I have personal friends that have autism and/or Asperger’s Syndrome. The script really affected me when I read it and I felt it was a powerful way to look at this topic through a family, specifically two siblings. They are so close and they clearly love and depend on each other but my character sort of feels like the caretaker and stumbles in realizing that. When you cry when you read a script, that is a good sign that you are emotionally invested! I really felt for the characters on paper and it was a really positive sign! It really got me!
What did you bring to this character that wasn’t on the written page originally?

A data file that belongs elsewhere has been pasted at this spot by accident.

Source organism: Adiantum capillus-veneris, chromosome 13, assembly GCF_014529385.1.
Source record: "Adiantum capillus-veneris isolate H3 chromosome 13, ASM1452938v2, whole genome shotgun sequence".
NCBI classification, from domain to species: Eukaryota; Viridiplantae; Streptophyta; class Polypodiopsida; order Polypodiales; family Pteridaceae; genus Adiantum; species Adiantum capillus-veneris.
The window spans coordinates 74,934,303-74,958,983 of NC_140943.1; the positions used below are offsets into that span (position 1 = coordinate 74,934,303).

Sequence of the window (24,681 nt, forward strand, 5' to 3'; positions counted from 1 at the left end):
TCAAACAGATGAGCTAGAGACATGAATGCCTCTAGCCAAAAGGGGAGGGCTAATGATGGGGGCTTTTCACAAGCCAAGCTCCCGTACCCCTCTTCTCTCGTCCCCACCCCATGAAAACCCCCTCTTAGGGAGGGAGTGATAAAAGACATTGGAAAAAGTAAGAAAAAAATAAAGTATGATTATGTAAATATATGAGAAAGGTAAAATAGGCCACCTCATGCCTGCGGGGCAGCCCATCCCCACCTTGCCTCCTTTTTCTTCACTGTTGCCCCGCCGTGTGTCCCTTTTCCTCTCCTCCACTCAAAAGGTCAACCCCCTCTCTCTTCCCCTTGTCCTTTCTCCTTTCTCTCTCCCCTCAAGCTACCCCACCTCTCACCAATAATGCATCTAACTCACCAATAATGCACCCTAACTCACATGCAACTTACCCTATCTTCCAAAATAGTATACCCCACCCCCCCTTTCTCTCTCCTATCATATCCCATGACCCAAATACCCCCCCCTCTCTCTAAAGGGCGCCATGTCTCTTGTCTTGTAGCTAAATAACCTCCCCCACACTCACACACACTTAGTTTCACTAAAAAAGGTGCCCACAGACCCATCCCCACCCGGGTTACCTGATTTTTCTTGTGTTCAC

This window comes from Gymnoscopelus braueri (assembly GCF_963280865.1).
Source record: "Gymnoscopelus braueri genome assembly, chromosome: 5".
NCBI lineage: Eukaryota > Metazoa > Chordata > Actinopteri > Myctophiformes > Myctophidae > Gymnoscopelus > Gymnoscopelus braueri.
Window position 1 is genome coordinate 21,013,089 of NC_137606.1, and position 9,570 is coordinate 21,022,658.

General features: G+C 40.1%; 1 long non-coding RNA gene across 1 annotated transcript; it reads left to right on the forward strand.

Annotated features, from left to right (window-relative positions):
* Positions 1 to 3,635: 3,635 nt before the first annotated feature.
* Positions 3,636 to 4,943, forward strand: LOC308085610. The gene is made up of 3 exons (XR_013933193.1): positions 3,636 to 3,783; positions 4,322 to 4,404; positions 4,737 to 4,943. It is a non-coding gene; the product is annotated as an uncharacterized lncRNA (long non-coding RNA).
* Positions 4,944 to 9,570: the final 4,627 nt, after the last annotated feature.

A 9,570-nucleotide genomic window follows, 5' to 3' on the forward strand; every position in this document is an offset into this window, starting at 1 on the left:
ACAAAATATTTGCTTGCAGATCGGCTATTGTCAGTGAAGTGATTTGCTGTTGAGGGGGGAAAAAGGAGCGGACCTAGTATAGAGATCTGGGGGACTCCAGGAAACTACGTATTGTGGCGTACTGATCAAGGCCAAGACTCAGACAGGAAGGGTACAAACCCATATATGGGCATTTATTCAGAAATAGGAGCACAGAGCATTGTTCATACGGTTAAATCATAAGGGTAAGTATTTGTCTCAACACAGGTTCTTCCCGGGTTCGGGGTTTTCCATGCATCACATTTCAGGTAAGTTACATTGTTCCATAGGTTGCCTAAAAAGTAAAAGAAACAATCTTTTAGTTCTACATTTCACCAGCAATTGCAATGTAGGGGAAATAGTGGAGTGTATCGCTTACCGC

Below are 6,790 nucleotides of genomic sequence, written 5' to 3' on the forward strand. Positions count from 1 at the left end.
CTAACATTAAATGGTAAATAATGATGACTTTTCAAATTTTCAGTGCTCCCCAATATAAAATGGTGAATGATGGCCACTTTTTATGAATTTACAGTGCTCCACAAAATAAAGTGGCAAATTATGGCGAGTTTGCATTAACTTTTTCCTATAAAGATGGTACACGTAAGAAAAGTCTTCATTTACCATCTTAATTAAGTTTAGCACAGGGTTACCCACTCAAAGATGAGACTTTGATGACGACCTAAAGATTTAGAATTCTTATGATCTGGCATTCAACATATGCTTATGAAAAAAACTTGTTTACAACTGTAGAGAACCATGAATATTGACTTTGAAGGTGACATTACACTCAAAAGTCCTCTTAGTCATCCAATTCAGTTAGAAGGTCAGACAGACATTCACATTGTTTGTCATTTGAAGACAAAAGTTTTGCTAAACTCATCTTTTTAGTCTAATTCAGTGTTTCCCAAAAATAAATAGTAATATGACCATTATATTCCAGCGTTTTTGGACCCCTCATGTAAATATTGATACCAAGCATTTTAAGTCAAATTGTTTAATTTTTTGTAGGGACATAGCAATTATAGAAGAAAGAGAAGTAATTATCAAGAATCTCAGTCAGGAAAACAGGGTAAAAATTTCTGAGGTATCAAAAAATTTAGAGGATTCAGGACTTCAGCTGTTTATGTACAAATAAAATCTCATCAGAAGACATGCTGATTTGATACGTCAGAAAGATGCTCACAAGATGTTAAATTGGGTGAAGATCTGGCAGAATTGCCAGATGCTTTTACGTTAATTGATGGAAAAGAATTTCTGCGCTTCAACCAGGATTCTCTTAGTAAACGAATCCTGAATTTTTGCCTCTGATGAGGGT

When I first got the script, I was a little concerned that Bianca would come off as mean, controlling, audacious and would lack compassion. I didn’t want it to be that. I mean, of course the movie needs an antagonist but I was worried about her coming off as an ignorant antagonist. I had someone tell me recently they had seen the movie and felt she came off as a loving antagonist. [laughs] My fear was the former, so I wanted to try and honestly portray that love and confusion. She was not trying to be dominating or a dictator but it was more that she had her own Type A struggles going on in her life with family, career and a new marriage. Here is her sister in the middle of it and she implodes. With everything going on around her, Bianca isn’t able to see Jane for the beautiful, quirky and awesome challenge that she is. She is going too fast and has to slow down. In watching Jane blossom in this beautiful relationship with Jack (Gabriel Ebert), she is able to see what she wasn’t seeing before. I love the scene at the end of the film where she says, “Please forgive me. I always thought it was just you needing me … and I really need you.”